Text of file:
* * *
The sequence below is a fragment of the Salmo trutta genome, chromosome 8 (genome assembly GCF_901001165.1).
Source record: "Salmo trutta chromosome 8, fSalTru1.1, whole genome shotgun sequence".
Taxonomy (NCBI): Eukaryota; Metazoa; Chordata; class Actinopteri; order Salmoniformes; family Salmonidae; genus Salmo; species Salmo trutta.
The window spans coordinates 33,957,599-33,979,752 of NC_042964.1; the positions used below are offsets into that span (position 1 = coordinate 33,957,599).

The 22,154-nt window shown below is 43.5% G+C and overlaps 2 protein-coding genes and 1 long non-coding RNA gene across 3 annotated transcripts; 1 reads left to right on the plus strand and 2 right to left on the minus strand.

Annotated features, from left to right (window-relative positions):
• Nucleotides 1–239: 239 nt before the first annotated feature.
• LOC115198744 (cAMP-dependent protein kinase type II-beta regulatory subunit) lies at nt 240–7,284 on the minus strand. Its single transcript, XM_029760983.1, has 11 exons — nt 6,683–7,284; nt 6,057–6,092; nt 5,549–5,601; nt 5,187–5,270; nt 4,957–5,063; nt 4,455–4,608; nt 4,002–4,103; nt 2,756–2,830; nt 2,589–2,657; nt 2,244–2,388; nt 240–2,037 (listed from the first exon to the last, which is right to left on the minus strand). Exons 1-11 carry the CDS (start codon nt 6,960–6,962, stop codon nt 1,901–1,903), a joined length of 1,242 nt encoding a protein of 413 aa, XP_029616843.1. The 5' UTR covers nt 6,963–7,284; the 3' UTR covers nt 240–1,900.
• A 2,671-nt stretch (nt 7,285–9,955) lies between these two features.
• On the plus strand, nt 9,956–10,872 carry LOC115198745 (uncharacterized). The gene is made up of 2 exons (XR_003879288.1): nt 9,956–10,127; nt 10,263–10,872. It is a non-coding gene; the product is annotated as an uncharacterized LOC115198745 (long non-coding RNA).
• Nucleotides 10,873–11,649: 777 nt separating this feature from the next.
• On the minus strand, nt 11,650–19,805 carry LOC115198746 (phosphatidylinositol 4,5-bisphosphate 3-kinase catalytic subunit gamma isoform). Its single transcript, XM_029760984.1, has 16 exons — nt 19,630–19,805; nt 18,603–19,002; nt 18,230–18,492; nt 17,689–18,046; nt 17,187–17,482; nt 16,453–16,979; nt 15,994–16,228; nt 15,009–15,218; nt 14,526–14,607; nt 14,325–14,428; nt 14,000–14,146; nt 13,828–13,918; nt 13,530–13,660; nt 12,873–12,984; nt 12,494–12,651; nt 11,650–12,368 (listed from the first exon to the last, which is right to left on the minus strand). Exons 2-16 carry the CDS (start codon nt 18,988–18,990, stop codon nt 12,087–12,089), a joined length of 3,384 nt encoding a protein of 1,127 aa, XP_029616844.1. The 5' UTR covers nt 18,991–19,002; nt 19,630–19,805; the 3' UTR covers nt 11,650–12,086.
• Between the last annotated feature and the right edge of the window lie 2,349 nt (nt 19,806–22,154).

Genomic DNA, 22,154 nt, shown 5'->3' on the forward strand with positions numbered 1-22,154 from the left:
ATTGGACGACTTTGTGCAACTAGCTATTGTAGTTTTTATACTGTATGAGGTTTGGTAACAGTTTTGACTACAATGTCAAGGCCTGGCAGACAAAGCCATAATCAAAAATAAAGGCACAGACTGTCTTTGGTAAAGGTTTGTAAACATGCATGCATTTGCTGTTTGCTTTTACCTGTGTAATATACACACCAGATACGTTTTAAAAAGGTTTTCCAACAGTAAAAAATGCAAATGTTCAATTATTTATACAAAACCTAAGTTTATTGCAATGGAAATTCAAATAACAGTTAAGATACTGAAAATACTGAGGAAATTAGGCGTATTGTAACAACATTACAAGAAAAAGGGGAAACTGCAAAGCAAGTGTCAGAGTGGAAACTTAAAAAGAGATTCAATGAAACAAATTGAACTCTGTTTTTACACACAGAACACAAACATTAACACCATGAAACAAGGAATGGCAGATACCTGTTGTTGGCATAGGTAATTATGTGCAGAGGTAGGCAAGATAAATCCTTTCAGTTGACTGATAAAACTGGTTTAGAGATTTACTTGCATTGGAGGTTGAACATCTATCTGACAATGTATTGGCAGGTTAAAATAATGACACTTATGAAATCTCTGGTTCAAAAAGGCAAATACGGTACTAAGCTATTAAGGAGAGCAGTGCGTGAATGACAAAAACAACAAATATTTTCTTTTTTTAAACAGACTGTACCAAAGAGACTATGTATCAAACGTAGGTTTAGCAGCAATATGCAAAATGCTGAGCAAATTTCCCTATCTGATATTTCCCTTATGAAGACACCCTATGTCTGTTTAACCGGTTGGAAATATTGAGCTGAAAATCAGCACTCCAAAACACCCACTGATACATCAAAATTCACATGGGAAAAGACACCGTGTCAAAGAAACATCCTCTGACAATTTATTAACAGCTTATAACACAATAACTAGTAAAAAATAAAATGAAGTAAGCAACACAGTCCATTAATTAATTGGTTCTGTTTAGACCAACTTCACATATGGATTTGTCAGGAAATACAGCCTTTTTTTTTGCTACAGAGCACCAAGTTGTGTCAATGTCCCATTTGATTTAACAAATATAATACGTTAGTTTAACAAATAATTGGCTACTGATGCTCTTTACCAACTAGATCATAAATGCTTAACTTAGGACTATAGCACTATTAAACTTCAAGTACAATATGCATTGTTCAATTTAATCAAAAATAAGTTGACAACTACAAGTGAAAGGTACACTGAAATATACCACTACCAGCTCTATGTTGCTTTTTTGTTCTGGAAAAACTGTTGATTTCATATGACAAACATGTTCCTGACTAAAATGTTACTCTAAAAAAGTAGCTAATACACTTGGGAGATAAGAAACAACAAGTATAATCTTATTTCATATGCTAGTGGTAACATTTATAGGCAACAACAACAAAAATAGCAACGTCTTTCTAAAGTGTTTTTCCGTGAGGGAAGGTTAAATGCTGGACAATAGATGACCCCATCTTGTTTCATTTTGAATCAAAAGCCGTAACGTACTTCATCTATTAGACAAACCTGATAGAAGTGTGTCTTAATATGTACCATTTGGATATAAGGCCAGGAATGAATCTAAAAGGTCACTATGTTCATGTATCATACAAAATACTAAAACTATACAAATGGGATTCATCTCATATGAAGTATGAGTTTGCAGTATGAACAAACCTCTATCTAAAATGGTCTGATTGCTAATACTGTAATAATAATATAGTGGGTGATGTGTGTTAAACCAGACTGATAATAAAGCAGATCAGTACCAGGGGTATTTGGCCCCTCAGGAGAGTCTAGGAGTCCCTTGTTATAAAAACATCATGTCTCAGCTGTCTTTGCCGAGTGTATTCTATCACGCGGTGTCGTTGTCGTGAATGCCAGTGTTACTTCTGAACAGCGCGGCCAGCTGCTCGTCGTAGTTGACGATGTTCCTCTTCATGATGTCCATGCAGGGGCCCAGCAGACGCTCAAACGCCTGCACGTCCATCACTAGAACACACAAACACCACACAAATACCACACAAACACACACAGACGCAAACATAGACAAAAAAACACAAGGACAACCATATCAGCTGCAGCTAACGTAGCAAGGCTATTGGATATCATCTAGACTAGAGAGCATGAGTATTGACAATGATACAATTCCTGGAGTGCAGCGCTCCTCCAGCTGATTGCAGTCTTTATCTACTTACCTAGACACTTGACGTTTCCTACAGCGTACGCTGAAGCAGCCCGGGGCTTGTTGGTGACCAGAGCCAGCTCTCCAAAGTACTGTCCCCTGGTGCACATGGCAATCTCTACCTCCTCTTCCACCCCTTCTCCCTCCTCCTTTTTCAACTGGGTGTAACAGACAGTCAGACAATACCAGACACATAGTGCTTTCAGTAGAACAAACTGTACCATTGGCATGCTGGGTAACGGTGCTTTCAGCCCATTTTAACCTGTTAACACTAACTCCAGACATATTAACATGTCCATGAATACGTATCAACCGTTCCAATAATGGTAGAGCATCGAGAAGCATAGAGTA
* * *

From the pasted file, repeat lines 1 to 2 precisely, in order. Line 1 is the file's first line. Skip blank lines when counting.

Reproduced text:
The sequence below is a fragment of the Salmo trutta genome, chromosome 8 (genome assembly GCF_901001165.1).
Source record: "Salmo trutta chromosome 8, fSalTru1.1, whole genome shotgun sequence".